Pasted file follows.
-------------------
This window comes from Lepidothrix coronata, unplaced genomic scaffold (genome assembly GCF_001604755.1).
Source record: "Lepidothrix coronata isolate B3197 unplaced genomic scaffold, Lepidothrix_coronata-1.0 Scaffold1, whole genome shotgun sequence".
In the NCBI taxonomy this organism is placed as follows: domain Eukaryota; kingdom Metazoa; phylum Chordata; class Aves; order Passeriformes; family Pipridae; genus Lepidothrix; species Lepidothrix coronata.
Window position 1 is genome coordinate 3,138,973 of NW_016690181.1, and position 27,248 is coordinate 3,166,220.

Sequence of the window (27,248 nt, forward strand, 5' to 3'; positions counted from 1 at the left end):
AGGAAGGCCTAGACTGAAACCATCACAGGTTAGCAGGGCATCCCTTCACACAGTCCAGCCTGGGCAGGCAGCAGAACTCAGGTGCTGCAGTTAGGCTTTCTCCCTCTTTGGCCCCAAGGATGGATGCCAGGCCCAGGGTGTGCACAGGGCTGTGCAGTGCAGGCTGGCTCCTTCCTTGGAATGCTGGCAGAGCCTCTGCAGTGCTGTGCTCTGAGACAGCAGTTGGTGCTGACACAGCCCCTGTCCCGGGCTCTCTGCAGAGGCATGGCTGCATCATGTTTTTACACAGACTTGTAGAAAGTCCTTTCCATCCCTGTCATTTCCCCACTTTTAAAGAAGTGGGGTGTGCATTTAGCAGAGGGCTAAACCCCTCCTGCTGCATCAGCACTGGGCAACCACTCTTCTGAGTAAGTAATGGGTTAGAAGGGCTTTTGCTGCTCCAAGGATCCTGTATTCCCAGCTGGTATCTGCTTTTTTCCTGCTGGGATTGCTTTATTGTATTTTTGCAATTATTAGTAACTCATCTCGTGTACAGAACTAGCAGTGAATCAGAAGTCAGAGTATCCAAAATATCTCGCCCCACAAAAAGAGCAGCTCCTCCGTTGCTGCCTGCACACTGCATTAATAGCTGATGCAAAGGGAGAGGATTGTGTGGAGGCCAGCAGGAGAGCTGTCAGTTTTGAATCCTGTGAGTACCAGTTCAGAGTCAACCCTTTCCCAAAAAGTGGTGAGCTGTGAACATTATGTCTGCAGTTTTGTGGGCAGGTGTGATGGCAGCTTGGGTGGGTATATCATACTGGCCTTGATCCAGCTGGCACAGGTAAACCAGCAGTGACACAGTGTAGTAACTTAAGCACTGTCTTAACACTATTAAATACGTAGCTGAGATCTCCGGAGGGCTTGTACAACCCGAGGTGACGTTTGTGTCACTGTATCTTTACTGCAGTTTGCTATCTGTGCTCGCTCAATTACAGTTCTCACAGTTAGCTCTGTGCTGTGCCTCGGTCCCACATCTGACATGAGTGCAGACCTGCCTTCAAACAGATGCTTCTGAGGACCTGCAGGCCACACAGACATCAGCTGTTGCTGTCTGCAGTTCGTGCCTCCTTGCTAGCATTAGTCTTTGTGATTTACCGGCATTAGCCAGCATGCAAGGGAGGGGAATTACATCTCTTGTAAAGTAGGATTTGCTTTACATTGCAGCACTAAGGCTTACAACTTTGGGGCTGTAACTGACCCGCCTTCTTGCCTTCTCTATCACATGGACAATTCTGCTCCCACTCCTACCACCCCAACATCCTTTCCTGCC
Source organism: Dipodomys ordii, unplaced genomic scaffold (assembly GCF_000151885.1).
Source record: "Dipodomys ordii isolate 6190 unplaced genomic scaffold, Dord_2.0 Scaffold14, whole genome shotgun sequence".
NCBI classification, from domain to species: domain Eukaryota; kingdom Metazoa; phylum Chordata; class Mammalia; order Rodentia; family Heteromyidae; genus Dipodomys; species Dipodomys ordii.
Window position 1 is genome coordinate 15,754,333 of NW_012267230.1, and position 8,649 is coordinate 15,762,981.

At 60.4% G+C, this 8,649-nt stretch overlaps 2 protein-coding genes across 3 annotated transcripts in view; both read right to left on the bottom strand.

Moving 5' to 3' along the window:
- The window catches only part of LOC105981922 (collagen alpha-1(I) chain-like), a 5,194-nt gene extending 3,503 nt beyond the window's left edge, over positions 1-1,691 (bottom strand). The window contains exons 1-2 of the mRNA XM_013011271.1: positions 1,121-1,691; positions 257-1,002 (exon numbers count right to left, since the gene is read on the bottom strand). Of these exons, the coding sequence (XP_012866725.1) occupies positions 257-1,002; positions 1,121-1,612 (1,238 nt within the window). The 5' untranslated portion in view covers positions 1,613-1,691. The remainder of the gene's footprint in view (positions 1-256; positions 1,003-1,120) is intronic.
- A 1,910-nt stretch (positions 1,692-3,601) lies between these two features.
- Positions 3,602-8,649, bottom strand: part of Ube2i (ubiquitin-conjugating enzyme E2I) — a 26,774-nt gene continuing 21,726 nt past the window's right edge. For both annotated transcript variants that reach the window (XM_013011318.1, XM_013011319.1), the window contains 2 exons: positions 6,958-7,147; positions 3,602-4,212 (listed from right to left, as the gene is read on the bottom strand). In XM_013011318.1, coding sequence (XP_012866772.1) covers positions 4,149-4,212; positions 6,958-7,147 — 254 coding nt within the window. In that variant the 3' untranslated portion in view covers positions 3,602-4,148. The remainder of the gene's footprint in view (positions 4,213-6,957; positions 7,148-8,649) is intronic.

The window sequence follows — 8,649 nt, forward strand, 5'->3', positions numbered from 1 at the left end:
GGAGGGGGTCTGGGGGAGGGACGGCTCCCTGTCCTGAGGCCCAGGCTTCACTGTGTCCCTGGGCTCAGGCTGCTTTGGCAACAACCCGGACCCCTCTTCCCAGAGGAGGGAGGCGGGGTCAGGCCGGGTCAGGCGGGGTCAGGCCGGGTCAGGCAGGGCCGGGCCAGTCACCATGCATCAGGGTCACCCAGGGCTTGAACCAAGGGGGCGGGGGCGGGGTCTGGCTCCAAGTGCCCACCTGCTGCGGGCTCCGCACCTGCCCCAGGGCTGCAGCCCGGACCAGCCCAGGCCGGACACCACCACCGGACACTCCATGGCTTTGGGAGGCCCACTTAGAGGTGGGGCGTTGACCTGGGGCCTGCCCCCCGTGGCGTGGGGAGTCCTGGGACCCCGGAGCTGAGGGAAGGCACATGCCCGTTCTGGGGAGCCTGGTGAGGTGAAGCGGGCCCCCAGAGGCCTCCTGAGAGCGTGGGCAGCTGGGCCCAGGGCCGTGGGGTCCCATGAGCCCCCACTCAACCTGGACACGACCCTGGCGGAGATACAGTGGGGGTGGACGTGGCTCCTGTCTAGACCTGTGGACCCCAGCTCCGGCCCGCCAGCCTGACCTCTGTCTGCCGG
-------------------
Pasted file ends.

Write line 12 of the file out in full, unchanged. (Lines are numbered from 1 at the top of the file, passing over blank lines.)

Moving 5' to 3' along the window: